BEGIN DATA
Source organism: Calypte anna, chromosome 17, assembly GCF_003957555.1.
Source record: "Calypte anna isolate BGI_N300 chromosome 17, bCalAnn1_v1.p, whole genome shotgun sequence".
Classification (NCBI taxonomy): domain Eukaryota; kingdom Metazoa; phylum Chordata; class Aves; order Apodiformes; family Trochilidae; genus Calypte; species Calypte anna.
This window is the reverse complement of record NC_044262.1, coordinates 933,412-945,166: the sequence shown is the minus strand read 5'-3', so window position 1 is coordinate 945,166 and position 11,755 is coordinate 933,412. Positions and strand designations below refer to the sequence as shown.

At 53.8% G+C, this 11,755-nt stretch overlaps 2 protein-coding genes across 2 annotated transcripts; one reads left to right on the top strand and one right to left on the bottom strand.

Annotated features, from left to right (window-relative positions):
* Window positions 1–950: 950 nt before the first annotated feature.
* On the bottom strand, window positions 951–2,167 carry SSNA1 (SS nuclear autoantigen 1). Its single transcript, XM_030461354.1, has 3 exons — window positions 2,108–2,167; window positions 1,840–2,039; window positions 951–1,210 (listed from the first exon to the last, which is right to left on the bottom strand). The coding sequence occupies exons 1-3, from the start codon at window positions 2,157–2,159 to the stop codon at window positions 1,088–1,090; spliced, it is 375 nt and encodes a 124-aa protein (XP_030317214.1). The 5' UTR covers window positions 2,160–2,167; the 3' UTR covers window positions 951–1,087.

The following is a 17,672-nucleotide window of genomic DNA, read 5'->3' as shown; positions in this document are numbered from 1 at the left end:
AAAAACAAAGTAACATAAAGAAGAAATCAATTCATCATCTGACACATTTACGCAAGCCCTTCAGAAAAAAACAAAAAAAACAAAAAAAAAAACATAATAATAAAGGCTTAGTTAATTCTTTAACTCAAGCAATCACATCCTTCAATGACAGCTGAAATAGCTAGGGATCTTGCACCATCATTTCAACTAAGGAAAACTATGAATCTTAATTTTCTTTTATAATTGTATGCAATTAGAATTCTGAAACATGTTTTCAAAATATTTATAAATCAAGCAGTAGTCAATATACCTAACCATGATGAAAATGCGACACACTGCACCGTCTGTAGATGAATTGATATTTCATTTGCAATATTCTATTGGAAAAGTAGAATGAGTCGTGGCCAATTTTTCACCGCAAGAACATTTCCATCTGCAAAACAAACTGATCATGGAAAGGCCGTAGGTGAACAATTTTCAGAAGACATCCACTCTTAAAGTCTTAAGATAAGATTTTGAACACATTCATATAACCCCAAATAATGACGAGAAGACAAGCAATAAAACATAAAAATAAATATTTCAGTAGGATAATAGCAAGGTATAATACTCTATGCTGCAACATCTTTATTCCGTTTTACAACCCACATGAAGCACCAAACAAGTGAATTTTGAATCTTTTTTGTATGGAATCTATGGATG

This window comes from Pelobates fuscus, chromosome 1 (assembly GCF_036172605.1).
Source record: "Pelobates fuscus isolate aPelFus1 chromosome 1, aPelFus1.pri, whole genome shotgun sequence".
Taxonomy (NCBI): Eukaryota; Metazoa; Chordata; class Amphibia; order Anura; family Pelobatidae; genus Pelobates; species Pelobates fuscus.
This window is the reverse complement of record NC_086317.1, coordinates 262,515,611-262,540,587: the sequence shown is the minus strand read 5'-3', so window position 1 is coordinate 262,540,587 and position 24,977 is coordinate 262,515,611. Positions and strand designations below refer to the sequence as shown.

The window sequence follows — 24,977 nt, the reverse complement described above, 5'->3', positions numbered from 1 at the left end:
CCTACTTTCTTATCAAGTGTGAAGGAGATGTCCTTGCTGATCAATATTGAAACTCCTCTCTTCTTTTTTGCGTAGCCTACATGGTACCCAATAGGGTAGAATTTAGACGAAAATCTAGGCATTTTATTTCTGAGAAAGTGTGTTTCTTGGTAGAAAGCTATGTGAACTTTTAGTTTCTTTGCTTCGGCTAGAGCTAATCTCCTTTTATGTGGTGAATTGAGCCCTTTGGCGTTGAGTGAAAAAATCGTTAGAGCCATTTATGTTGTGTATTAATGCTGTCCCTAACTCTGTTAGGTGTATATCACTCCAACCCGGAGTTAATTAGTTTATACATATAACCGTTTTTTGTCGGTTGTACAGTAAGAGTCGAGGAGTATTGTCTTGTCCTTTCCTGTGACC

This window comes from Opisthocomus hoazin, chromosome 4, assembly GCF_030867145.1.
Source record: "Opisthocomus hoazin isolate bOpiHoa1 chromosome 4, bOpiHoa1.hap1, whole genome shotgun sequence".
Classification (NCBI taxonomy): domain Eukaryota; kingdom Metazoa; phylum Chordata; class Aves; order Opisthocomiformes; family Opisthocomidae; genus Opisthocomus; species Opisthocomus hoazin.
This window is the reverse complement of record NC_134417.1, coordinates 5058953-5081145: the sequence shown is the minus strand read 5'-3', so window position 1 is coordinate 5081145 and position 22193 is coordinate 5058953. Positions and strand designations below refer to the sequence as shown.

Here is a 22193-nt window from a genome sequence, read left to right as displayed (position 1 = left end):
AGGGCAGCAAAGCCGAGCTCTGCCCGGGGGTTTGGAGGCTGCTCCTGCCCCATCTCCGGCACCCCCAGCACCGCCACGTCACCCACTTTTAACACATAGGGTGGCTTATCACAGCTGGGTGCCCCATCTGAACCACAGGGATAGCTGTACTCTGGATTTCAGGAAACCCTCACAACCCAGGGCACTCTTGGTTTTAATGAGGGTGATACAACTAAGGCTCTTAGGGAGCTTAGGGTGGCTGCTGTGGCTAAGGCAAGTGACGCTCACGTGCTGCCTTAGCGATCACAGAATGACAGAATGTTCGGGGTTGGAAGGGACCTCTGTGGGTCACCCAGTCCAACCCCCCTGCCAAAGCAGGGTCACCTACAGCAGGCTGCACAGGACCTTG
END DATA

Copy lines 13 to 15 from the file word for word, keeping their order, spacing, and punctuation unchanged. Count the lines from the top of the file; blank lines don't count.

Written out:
Taxonomy (NCBI): Eukaryota; Metazoa; Chordata; class Amphibia; order Anura; family Pelobatidae; genus Pelobates; species Pelobates fuscus.
This window is the reverse complement of record NC_086317.1, coordinates 262,515,611-262,540,587: the sequence shown is the minus strand read 5'-3', so window position 1 is coordinate 262,540,587 and position 24,977 is coordinate 262,515,611. Positions and strand designations below refer to the sequence as shown.

The window sequence follows — 24,977 nt, the reverse complement described above, 5'->3', positions numbered from 1 at the left end: